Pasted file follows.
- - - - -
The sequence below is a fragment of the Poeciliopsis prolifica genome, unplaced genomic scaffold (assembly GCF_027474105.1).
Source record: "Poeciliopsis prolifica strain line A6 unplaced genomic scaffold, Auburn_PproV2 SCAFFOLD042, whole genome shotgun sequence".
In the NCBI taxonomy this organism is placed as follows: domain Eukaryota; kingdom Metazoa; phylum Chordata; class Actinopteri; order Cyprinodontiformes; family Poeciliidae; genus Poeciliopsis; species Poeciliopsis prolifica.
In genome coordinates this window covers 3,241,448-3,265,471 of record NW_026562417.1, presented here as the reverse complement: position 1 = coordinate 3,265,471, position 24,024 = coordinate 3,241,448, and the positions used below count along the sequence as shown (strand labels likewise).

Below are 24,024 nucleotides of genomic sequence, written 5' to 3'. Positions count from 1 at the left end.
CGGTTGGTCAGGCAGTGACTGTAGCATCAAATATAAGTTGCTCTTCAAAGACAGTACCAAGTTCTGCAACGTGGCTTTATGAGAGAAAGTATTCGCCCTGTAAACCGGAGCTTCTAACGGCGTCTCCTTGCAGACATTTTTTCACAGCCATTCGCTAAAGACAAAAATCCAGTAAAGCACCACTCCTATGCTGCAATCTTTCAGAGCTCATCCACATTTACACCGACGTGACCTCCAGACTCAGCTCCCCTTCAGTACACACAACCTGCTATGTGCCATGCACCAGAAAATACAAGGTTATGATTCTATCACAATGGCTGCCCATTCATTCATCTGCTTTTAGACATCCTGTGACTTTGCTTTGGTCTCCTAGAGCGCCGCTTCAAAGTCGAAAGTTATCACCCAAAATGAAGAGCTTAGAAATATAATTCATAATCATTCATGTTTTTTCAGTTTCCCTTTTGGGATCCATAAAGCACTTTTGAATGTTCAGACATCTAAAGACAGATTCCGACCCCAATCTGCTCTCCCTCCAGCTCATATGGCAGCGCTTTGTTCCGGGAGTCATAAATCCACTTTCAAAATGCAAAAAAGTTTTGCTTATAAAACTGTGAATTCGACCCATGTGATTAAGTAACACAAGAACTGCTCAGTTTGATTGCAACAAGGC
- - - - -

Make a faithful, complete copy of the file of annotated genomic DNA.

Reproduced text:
The sequence below is a fragment of the Poeciliopsis prolifica genome, unplaced genomic scaffold (assembly GCF_027474105.1).
Source record: "Poeciliopsis prolifica strain line A6 unplaced genomic scaffold, Auburn_PproV2 SCAFFOLD042, whole genome shotgun sequence".
In the NCBI taxonomy this organism is placed as follows: domain Eukaryota; kingdom Metazoa; phylum Chordata; class Actinopteri; order Cyprinodontiformes; family Poeciliidae; genus Poeciliopsis; species Poeciliopsis prolifica.
In genome coordinates this window covers 3,241,448-3,265,471 of record NW_026562417.1, presented here as the reverse complement: position 1 = coordinate 3,265,471, position 24,024 = coordinate 3,241,448, and the positions used below count along the sequence as shown (strand labels likewise).

Below are 24,024 nucleotides of genomic sequence, written 5' to 3'. Positions count from 1 at the left end.
CGGTTGGTCAGGCAGTGACTGTAGCATCAAATATAAGTTGCTCTTCAAAGACAGTACCAAGTTCTGCAACGTGGCTTTATGAGAGAAAGTATTCGCCCTGTAAACCGGAGCTTCTAACGGCGTCTCCTTGCAGACATTTTTTCACAGCCATTCGCTAAAGACAAAAATCCAGTAAAGCACCACTCCTATGCTGCAATCTTTCAGAGCTCATCCACATTTACACCGACGTGACCTCCAGACTCAGCTCCCCTTCAGTACACACAACCTGCTATGTGCCATGCACCAGAAAATACAAGGTTATGATTCTATCACAATGGCTGCCCATTCATTCATCTGCTTTTAGACATCCTGTGACTTTGCTTTGGTCTCCTAGAGCGCCGCTTCAAAGTCGAAAGTTATCACCCAAAATGAAGAGCTTAGAAATATAATTCATAATCATTCATGTTTTTTCAGTTTCCCTTTTGGGATCCATAAAGCACTTTTGAATGTTCAGACATCTAAAGACAGATTCCGACCCCAATCTGCTCTCCCTCCAGCTCATATGGCAGCGCTTTGTTCCGGGAGTCATAAATCCACTTTCAAAATGCAAAAAAGTTTTGCTTATAAAACTGTGAATTCGACCCATGTGATTAAGTAACACAAGAACTGCTCAGTTTGATTGCAACAAGGC